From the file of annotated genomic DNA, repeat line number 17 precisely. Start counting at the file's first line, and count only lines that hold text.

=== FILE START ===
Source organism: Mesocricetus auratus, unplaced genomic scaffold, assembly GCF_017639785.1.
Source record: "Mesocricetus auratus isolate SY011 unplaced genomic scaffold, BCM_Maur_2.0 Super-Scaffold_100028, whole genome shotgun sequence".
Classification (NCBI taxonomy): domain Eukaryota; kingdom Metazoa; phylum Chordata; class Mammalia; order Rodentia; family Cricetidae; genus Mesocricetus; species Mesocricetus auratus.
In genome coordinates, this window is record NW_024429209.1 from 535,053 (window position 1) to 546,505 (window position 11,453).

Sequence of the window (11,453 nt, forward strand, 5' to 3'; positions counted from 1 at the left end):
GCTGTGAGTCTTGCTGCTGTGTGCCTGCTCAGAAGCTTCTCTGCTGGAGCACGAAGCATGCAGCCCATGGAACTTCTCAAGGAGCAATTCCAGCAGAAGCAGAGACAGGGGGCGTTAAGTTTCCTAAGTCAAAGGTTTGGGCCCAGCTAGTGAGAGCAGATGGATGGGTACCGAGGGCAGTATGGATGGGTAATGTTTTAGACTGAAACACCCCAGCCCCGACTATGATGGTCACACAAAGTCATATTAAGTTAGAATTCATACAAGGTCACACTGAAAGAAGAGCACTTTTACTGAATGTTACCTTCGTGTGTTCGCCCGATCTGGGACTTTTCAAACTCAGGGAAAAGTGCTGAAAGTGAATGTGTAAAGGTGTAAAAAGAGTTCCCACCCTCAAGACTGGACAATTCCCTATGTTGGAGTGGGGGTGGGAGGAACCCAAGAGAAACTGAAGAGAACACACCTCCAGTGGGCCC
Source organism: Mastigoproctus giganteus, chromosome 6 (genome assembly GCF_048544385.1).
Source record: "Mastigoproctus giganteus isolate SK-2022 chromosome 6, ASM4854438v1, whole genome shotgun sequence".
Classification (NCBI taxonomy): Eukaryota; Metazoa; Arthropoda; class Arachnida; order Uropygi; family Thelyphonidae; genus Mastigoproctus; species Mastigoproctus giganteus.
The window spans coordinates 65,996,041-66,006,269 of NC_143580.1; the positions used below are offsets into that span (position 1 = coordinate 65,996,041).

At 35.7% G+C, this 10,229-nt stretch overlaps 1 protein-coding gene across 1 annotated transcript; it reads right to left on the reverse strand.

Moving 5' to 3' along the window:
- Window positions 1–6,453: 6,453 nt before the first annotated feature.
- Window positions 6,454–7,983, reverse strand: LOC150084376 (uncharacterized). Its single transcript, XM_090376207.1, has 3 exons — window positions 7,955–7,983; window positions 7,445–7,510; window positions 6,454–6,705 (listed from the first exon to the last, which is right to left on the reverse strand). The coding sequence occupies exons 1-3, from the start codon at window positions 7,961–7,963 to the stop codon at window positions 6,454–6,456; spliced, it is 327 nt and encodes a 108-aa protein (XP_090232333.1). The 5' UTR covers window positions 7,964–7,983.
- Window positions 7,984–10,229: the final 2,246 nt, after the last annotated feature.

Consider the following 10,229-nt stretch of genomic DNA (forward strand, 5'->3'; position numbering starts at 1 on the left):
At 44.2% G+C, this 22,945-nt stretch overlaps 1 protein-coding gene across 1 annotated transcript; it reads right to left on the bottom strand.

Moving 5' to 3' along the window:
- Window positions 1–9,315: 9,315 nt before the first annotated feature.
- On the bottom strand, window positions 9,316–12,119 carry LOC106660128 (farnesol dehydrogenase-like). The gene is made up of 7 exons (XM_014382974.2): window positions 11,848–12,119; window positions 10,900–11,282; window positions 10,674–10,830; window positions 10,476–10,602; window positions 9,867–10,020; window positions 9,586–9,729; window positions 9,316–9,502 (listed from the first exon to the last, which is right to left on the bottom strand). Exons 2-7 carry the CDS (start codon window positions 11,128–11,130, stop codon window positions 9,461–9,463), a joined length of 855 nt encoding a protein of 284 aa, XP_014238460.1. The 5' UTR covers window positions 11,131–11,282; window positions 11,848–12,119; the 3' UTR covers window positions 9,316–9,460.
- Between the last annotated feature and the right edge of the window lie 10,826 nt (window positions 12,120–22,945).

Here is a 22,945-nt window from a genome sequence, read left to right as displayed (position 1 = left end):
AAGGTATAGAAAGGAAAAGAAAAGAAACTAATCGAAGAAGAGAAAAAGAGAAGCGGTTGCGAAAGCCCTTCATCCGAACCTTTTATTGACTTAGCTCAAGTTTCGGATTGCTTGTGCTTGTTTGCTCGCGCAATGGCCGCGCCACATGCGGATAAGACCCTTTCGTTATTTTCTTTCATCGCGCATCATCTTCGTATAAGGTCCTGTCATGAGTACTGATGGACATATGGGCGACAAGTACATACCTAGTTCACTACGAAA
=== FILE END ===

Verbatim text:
At 44.2% G+C, this 22,945-nt stretch overlaps 1 protein-coding gene across 1 annotated transcript; it reads right to left on the bottom strand.